Sustainability and the environment are two important parts of mining in today’s society. Overly optimistic thinkers say that mining can be eliminated as an activity essential to our lifestyle. Even with the advances in recycling technology they cite, I say they are dreaming. However, their opinion illustrates the shift of our society, bringing the expectation of environmental accountability to mining companies with activities both in industrialized countries and in the third world.

The Britannia Beach mine site was once the worst sources of heavy metal pollution in North America. An abandoned copper mine, the property was mined from 1905 to 1974 until the exhaustion of economical ore. Through an innovative agreement between the province of British Columbia, Canada, and EPCOR Utilities Inc., a company that provides power and water solutions, the acid rock drainage outflow from the abandoned mine workings is now collected and treated.

An average of 12 million litres is treated daily, preventing a total of about 650 kg of metals and contaminants from entering the Pacific Ocean at Howe Sound. A conventional High Density Sludge lime circuit raises the pH to ~9, precipitating metals and filtering them out, along with deactivated lime. This treatment plant became fully functional earlier this year. EPCOR provides much of the electricity used by the plant with a generator powered by the mine’s discharge flow, an efficient and admirable approach to sustainability.

However, the original water treatment contract awarded in 2004 by the Ministry of Sustainable Resource Management of the British Columbia government also included a company called BioteQ. It was anticipated that BioteQ would build a metal recovery circuit upstream of the EPCOR plant, to recover copper and zinc that would generate a saleable metal byproduct to offset water treatment costs. This did not occur, officially because “the bid criteria did not place sufficient long term cost or liability factors on waste sludge disposal to justify the incremental capital and operating costs of the BioteQ circuit.”

However, copper and zinc prices today are more than twice of what they were in 2004. There exists now greater than ever before the opportunity for the parties involved in the water treatment plant to significantly offset operating costs for a relatively small capital investment.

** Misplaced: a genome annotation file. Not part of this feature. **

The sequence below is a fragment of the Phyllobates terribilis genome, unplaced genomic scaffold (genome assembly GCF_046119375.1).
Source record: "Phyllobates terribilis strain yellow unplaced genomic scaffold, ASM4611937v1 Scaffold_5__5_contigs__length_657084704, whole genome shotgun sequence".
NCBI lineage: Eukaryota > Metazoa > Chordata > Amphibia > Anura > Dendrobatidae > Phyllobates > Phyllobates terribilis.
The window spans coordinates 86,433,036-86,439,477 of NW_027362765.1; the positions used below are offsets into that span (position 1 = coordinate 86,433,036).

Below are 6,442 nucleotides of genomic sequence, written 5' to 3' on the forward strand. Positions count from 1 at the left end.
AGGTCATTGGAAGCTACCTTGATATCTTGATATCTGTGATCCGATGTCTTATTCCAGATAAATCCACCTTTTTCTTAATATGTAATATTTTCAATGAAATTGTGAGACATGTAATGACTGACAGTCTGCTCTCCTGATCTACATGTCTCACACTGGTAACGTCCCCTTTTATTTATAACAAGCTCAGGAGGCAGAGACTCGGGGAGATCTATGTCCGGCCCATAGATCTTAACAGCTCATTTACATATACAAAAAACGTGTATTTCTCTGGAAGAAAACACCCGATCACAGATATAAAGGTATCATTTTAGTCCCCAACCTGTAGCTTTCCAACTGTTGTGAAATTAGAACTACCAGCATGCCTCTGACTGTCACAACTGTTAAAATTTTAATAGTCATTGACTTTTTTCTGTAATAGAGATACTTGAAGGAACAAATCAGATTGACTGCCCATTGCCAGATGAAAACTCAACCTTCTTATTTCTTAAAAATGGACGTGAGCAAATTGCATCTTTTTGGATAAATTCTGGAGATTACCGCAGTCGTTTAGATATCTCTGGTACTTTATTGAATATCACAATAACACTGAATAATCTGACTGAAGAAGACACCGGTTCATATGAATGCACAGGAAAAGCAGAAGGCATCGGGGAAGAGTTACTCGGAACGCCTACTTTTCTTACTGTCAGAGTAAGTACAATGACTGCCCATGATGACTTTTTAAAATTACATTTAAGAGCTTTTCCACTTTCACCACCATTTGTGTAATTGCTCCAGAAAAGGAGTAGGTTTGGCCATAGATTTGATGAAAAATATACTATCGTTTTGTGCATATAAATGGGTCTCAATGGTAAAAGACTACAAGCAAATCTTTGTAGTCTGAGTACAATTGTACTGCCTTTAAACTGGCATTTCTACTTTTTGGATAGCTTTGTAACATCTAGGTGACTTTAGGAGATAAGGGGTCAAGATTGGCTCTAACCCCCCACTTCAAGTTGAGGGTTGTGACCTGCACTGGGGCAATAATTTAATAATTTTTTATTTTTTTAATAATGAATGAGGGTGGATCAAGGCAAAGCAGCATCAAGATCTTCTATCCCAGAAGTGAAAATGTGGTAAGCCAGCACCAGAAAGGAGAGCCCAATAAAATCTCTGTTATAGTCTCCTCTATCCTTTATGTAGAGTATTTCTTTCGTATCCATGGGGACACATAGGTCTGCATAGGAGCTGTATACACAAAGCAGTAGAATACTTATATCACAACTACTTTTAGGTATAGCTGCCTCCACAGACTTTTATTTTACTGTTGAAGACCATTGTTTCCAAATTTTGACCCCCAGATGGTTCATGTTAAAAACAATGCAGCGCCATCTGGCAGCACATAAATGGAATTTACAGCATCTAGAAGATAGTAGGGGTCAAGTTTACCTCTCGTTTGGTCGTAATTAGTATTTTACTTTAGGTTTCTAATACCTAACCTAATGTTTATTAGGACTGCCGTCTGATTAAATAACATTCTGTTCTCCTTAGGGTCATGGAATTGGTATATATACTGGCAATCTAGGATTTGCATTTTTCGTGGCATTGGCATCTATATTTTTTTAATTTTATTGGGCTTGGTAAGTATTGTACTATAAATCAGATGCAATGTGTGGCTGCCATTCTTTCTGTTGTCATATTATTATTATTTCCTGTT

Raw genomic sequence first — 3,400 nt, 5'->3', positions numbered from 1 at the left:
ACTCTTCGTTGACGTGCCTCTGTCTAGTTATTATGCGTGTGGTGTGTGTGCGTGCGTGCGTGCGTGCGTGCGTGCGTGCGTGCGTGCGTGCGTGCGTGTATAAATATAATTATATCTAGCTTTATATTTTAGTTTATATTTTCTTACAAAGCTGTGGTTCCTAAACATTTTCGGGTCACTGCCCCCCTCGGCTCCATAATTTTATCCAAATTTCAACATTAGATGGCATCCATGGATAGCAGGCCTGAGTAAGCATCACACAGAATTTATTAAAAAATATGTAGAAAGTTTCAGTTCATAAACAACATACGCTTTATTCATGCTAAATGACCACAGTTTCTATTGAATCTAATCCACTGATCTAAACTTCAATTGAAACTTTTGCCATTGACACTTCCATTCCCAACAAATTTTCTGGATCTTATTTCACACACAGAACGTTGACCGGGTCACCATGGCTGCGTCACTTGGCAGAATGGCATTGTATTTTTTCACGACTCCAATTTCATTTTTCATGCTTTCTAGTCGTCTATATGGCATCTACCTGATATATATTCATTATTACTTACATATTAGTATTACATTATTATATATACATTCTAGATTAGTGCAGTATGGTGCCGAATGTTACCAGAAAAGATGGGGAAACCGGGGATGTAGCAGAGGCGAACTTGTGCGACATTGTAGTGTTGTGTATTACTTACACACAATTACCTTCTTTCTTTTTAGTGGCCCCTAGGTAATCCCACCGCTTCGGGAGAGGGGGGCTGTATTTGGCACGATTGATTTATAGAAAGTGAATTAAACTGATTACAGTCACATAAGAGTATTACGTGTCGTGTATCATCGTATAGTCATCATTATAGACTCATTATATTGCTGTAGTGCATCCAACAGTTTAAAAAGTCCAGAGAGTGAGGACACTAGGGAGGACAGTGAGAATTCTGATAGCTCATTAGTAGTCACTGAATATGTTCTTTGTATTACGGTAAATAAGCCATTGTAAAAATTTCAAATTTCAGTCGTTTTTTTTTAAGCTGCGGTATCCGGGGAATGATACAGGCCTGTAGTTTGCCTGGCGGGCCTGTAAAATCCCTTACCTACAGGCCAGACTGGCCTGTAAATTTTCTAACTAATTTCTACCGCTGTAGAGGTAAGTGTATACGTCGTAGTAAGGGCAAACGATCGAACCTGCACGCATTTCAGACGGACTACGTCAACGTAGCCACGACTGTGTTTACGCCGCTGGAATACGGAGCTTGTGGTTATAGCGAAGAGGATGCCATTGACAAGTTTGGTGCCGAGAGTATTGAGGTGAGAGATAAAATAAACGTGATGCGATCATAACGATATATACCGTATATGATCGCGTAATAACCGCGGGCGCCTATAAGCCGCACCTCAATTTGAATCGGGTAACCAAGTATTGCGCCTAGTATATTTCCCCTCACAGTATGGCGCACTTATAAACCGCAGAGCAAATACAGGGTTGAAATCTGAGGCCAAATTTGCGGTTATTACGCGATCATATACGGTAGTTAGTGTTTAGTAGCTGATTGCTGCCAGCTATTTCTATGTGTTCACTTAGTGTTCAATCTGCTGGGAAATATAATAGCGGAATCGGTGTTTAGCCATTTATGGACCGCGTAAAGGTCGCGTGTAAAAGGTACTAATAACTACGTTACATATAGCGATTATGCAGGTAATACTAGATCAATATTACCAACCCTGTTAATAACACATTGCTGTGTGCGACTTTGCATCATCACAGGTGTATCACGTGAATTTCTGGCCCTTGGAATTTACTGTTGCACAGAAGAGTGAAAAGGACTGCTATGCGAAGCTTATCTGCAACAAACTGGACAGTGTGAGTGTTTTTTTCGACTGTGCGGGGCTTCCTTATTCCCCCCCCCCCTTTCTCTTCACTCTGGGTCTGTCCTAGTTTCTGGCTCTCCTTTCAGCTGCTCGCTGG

At current prices, some 3000 dollars a day in copper and zinc could be recovered in a mixed concentrate. Sales of these metals creates a revenue of about 1 million dollars a year, with maybe 250 000 a year additional operating costs. There would need to be a one-time capital investment of 2 million dollars to build the BioteQ circuit. However, increased savings would be seen in the water treatment plant expenses. Possibly 200 000 dollars a year less would be required for the purchase of lime, and sludge disposal costs might be reduced by 100 000 dollars. Considering that operating costs of the water treatment plant are about 1.2 million a year, finances would overall likely break even.

Currently, EPCOR has a contract to operate the water treatment plant for 20 years. The recovery of metals from the mine effluent has the potential to reduce costs enough that the plant could operate in continuum without further funding from the government or outside sources.

Furthermore, sustainability at Britannia Beach could be further enhanced with the harnessing of geothermal heat. The water flowing out of Britannia mine is a constant 12 degrees Celsius year round, and its high flow rate means there is a large energy potential that could be used by the community of Britannia Beach and its planned developments. A heat exchanger could be installed that transfers heat from the mine water to a network of insulated pipes throughout the community. Each home would have a heat pump that would heat the home in the winter and cool it in the summer. Unfortunately the capital cost of such a project is large, but once it is installed, further expansions to the system come at manageable costs. Geothermal heating costs are half that of conventional natural gas and propane heating, as well as making no impact on the environment.

Recent development at Britannia Beach is breathing new life into this small community. The dream is of a community that is sustainable and environmentally friendly is almost ironic considering how toxic the town site once was. I guess we learn the most from our biggest mistakes. Now that the pollution has stopped, the challenge is to let the public at large know that we hear their cries for accountability, and we’re doing our best.